Some people may think that having an alternative black & white version of a film is a bit snobbish or somehow doesn’t reflect well on the original colour version but I’m not one of those people. If the director’s vision that the film is that it is black & white then I say go for it. But with the money people, the risk-takers, being the shot callers when it comes to this it seems to be done way more as an alternative afterthought than a bold creative decision. I really, really liked the Black and Chrome version of Mad Max: Fury Road waaaay more than I liked the original version.
Logan Noir does a similar thing for Logon that the colour shift did for Mad Max, for me anyway. It brings it a bit more weight, a bit more seriousness but still manages to maintain the action impact and concussive nature of the fight sequences. Yes, the blood and gore are toned down but they aren’t the driving force behind this film.
In comparison to the super-bright, colourful Mad Max, Logan wasn’t a particularly comic book-like film anyway and the Noir version takes it another step away, rooting it in its moody lighting and western themes whilst still keeping the impact of the over-the-top action sequences that draw in the comic book crowd. Seeing the grizzled Hugh Jackman in such stunning contrast really made him feel more real, more serious, than he did in colour.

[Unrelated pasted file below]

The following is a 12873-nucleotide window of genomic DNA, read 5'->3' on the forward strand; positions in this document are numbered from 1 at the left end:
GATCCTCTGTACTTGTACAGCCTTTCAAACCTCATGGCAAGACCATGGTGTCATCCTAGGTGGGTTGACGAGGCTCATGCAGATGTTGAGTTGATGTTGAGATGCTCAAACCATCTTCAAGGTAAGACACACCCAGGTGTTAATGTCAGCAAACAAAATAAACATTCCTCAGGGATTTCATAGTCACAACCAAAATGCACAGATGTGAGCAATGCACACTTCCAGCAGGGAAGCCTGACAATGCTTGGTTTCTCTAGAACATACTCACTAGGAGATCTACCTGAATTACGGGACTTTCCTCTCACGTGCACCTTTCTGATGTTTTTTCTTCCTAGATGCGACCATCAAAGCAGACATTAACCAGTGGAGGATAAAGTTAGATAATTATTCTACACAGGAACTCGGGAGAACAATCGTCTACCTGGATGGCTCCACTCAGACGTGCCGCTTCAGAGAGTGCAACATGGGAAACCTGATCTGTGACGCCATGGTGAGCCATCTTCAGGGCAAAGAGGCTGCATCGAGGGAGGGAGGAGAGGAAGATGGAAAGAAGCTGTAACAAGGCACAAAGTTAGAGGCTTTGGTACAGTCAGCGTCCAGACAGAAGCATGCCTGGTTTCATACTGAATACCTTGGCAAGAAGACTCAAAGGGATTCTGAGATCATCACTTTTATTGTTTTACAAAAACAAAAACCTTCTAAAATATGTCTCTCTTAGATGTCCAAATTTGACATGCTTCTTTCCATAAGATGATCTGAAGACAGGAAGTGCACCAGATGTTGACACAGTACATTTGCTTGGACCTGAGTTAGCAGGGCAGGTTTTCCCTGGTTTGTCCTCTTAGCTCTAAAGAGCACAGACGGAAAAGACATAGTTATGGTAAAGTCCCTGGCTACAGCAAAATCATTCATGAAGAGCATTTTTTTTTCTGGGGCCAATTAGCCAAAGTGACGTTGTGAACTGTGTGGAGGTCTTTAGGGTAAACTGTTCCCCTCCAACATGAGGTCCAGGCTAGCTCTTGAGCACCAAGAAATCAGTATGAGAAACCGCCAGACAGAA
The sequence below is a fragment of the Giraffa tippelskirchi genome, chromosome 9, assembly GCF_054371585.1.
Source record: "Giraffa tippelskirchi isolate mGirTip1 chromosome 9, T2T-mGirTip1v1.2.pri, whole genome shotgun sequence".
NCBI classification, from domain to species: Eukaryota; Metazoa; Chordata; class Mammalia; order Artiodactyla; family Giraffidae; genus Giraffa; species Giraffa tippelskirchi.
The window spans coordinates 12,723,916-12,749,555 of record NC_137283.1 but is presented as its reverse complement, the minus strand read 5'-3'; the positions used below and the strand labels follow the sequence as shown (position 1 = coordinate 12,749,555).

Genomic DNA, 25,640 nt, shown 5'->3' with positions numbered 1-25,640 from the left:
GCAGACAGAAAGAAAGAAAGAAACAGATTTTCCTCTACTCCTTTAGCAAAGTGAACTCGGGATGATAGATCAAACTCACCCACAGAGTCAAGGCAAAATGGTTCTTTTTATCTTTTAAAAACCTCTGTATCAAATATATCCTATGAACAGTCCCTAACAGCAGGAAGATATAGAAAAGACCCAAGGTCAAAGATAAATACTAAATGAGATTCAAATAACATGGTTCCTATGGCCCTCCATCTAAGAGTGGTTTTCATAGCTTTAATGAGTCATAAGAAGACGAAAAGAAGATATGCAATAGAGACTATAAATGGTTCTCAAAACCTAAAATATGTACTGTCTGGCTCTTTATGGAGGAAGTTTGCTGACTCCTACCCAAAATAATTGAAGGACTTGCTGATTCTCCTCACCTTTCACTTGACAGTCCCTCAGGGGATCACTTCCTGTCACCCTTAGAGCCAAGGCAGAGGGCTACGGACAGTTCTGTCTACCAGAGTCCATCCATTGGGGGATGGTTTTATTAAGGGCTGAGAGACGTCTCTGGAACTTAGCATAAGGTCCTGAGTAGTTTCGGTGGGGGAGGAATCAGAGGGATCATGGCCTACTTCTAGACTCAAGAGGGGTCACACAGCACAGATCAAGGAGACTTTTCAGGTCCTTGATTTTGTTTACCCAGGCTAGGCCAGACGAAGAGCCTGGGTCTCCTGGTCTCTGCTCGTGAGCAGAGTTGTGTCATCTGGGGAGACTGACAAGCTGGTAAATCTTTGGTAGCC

The transfer to black & white looks fantastic. I really enjoyed the reworking of this film as it added to the sombre nature of the story and enhanced the tone. While I don’t think that it works quite as well as Mad Max Fury Road did it is still a great version of the film.
Laura (Dafne Keen) is still amazing, Logan (Hugh Jackman) is still at pains to try to take Professor X (Patrick Stewart) away from it all, and seems even older and more weary than before, and Caliban (Stephen Merchant) is still whiter than white and always seemed a little bit strange in the context of the film, although now his ending had more meaning for me than in the colour version.